The second stage supplies pure (ethanol-free) ester and an aqueous phase containing 0.49 percent by weight of ethanol.
Extraction loss: 1.2 percent by weight of ethyl chloroformate.
4000 g./hour of isopropyl chloroformate containing 15 percent by weight of isopropanol and 4000 g./hour of water are sprayed into the first stage with air of a pressure of 0.2 att. The temperature of the extractor is kept at 14 °C. The residence time is 1.5 min. in the column and 30 min. in the separator. The isopropyl chloroformate leaving the first stage contains 0.2 percent by weight of isopropanol, while the isopropanol content of the aqueous wash is 14.3 percent by weight. After the second stage 3913.g./hour of pure (alcohol-free) isopropyl chloroformate and 4087 g./hour of water containing 0.1 percent by weight of isopropanol are obtained.
Extraction loss: 2,1 percent by weight of isopropyl chloroformate.
One proceeds as described in Example 5 with the difference that the mixture is dispersed with water of a pressure of 0.95 att. The isopropyl content of isopropyl chloroformate leaving the first stage is 0.4 percent while that of the aqueous wash is 13.6 percent by weight.
After the second stage 3927 g./hour of pure isopropyl chloroformate are obtained.
Extraction loss: 1.1 percent by weight.
4000 g./hour of crude diethyl carbonate (purity grade: 80.5 percent by weight) and 4000 g./hour of 10 percent aqueous sodium chloride solution are sprayed into the extraction column with air of a pressure of 0.2 att. (Saline is used in order to secure the necessary difference of specific gravity). Extraction is carried out at a temperature of 18°C. and with a residence time of 1.5 min. From the first stage 3258 g./hour of diethyl carbonate containing 1.5 percent by weight of ethanol are obtained.
The purity grade of diethyl carbonate leaving the second stage is 99.5 percent by weight, while after the third stage 3908 g./hour of practically pure diethyl carbonate are obtained.
Extraction loss: 2.5 percent by weight of diethyl carbonate.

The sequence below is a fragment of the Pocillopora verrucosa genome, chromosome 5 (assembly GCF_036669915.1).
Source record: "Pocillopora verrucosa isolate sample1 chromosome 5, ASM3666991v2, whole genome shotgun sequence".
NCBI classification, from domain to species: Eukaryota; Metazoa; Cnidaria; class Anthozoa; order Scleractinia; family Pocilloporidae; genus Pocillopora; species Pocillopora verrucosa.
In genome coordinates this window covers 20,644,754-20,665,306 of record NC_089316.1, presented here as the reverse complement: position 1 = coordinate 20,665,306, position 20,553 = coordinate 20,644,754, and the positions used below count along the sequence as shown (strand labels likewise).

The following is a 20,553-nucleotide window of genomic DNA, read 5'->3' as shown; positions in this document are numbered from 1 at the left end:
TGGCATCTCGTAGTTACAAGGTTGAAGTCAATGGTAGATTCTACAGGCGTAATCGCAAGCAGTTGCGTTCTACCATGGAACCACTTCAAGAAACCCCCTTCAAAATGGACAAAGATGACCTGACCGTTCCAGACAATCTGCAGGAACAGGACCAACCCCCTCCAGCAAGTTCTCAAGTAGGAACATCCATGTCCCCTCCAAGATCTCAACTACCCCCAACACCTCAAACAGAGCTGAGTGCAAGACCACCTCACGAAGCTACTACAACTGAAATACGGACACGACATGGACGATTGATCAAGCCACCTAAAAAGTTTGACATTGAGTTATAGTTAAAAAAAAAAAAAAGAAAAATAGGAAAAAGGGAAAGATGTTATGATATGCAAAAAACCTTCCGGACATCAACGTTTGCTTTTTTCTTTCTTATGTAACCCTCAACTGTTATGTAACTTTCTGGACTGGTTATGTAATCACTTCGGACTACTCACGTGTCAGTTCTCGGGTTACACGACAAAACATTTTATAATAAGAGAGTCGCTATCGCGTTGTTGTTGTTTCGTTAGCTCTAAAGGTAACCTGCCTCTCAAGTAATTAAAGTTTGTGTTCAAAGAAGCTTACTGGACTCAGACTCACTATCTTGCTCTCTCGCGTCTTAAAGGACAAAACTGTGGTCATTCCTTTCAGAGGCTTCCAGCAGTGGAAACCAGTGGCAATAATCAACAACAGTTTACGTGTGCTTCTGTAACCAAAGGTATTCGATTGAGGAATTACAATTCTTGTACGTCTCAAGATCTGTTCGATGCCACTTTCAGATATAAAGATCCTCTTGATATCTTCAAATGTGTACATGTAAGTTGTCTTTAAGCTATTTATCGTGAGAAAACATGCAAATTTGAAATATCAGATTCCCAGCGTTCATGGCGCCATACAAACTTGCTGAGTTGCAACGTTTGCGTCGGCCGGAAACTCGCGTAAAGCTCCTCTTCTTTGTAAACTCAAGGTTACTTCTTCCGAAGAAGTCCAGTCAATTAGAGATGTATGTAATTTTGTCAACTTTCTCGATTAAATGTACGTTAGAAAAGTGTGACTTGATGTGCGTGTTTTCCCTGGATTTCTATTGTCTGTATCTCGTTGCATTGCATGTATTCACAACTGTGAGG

The fed quantities are the same as indicated in Example 7, but the mixtures are dispersed with a 10 percent aqueous sodium-chloride solution of a pressure of 0.95 att. in all of the three columns.
The extraction temperature of the individual columns is 18 °C., while the residence time is 1.5 min. in each of the columns and 30 min. in each of the separators.
After the third stage completely pure diethyl carbonate is obtained.
The aqueous phase leaving the first stage contains 15.6 percent by weight, that leaving the second stage 0.4 percent by weight, while that leaving the third stage 0.23 percent by weight of ethanol.
Extraction loss: 1.53 percent by weight.
6,000 g./hour of a 30 percent aqueous acetic-acid solution and 2400 g./hour of isopropyl ether are sprayed into the first extraction column with air of a pressure of 0.2 att. After the first washing the acetic-acid content of the aqueous phase is 27.5 percent, and the amount of extract is 5640 g./hour.
The obtained raffinate is extracted again with 2400 g./hour of isopropyl ether in the same equipment. After this second stage 5190 g./hour of raffinate are obtained, containing 22.2 percent of acetic acid. This raffinate is extracted again with 2,400 g./hour of isopropyl ether. 4,663 g./hour of a raffinate containing 14.3 percent of acetic acid are obtained.
The percentage composition of the individual extracts obtained in the three extraction steps is in a good agreement with the calculated one, within the titration error limits.